Cook's holly (Ilex cookii)

KingdomPlantae
PhylumTracheophyta
ClassMagnoliopsida
OrderCelastrales
FamilyAquifoliaceae
GenusIlex (1)
SizeMax height: 2-3 m (2)

Classified as Critically Endangered (CR) on the IUCN Red List (1).

Named after one of its discoverers, Melville Cook, this incredibly rare evergreen species was first collected during early botanical explorations of Cerro de Punta, Puerto Rico’s highest mountain. Cook’s holly grows as a small tree or shrub, with light-brown bark and hairless, green twigs. The leathery, elliptic leaves are arranged alternately on the stem, and have a shiny, dark-green upper surface, and a pale green lower surface (2) (3). No male flowers of this dioecious species have ever been observed, but the female flowers are small and white, and the fruit is a berry (1) (3) (4).

Cook’s holly is endemic to the two highest peaks in Puerto Rico, Cerro de Punta and Monte Jayuya, both of which lie within the Toro Negro State Forest. The entire known population is limited to single, mature tree near the summit of Cerro de Punta and a scattering of seedlings on the ridgetops on Monte Jayuya (1) (3). However, given the limited extent of the high-elevation elfin forest in which it is found, Cook’s holly has probably never been especially abundant (2).

Cook’s holly is restricted to the dwarf or elfin forest that occurs at high elevations in the central mountains of Puerto Rico. These forests are dominated by gnarled, densely branched tress, which form a low canopy rarely exceeding seven metres (1) (2) (3).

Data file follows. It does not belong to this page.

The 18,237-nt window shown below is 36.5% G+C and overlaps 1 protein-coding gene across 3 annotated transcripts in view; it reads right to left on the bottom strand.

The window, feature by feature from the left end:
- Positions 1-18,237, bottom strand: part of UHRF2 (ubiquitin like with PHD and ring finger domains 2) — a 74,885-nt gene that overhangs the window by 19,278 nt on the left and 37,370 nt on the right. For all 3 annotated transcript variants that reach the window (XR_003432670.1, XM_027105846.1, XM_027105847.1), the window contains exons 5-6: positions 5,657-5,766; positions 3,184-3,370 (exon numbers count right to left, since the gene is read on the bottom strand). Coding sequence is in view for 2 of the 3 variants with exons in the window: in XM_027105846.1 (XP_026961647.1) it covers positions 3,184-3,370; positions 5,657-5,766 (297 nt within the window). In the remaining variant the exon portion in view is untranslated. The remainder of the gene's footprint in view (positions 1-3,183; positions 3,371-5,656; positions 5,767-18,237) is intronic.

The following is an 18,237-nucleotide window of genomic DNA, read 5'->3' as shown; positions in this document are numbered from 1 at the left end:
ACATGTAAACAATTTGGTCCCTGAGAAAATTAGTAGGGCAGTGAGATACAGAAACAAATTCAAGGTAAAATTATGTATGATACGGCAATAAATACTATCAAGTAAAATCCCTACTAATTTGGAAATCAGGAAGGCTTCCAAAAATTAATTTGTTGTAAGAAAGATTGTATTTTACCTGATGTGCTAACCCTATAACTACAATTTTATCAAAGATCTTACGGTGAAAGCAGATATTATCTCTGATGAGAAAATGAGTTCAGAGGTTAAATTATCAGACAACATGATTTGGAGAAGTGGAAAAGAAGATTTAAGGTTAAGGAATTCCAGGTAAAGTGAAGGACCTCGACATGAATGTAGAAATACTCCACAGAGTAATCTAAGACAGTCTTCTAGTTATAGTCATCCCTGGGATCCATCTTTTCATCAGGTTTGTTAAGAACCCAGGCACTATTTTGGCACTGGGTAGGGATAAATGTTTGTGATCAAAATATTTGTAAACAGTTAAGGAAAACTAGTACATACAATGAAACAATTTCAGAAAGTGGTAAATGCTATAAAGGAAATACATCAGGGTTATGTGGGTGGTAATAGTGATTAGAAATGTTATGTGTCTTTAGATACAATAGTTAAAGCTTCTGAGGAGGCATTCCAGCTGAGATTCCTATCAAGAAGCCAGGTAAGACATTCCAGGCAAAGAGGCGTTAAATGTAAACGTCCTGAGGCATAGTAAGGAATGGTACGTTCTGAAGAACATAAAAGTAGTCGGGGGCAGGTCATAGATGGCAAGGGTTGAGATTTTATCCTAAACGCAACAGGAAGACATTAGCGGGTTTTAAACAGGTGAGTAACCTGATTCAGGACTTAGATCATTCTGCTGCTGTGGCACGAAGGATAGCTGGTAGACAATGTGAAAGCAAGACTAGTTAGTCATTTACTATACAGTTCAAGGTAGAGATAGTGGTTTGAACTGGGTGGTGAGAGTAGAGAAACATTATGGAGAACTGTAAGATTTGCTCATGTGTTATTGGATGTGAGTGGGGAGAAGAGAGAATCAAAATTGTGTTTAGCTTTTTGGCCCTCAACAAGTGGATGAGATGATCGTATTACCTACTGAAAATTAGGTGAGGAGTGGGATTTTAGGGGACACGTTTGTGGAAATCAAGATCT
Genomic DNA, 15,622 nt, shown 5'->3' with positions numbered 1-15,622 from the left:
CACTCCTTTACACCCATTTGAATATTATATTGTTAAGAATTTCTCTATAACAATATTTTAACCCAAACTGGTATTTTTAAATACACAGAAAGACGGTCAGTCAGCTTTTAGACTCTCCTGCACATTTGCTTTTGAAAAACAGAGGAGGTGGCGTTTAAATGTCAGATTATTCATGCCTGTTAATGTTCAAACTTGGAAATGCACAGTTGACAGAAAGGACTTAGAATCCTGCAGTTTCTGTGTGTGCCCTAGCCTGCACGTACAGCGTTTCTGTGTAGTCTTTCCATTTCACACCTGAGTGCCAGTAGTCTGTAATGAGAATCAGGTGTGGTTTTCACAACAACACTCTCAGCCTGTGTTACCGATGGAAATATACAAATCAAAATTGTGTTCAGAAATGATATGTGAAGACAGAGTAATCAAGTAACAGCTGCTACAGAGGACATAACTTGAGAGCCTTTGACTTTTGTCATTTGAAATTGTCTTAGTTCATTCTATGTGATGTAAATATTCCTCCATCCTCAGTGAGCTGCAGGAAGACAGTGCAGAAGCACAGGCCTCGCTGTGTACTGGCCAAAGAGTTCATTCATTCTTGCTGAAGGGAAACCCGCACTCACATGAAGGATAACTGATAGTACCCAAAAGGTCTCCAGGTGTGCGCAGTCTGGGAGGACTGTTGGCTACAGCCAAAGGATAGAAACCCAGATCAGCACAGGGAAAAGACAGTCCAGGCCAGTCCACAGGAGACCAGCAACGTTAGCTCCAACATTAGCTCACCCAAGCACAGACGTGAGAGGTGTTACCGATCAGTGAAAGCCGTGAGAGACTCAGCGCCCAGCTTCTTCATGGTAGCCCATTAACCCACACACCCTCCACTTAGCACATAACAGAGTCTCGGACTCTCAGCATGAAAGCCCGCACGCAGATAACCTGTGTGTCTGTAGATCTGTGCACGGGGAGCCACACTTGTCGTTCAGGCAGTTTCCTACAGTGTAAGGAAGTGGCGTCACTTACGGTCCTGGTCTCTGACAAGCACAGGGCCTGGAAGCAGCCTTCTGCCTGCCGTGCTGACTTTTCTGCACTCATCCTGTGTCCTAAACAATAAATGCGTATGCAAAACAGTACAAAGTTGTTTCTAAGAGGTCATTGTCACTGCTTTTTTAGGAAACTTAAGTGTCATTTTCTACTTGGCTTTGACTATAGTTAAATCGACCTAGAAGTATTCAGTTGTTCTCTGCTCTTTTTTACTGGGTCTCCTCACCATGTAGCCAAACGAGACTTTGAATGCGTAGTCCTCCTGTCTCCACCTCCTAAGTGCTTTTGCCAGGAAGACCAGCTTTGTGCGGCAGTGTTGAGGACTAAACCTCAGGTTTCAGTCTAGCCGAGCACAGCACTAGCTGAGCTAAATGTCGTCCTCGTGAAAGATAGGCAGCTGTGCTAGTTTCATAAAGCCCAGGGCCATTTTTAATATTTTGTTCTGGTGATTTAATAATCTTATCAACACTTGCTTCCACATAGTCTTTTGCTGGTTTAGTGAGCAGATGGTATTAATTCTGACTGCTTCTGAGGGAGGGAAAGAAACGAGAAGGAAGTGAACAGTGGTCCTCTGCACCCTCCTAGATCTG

As might be expected of such a rare plant, almost nothing is known about the life history of Cook’s holly. 

Having last been reviewed on the IUCN Red List in 1998, the conservation status of Cook’s holly is in urgent need of updating (1). The construction of communication towers on Cerro de Punta is thought to have destroyed a large part of the original population, with further development and construction activities being cited as the main threat to the remaining plants (1) (3). The highly restricted range of Cook’s holly also makes it extremely vulnerable to natural disturbances such as landslides and hurricanes (2).

Cook’s holly was listed on the US Endangered Species Act in 1987, and a Recovery Plan was drawn up by the US Fish and Wildlife Service in 1991 (1) (2). Several necessary actions were outlined in the plan, including: the protection and monitoring of existing populations; the undertaking of research into the species’ life history and reproductive biology; and the propagation of seedlings for the enhancement of existing populations and the establishment of new ones (2). However, since none of these measures appear to have been implemented thus far (5), an up-to-date evaluation of the condition of the remaining plants seems to be seriously overdue.

To find out more about Cook’s holly, see:

This information is awaiting authentication by a species expert, and will be updated as soon as possible. If you are able to help please contact:
arkive@wildscreen.org.uk

  1. IUCN Red List (January, 2010)
    http://www.iucnredlist.org
  2. U.S. Fish and Wildlife Service. (1990) Ilex cookii and Cyathea dryopteroides Recovery Plan. U.S. Fish and Wildlife Service, Atlanta, Georgia.
  3. Densmore, D. (1987) Endangered and Threatened Wildlife and Plants Determination of Endangered Status for Cyathea dryopteroides and Ilex cookii. Federal Register, 52(115): 22936-22939.
  4. Heywood, V.H. (1978) Flowering Plants of the World. Oxford University Press, Oxford.
  5. U.S. Fish and Wildlife Service (January, 2010)
    http://ecos.fws.gov/speciesProfile/profile/speciesProfile.action?spcode=Q2BO#crithab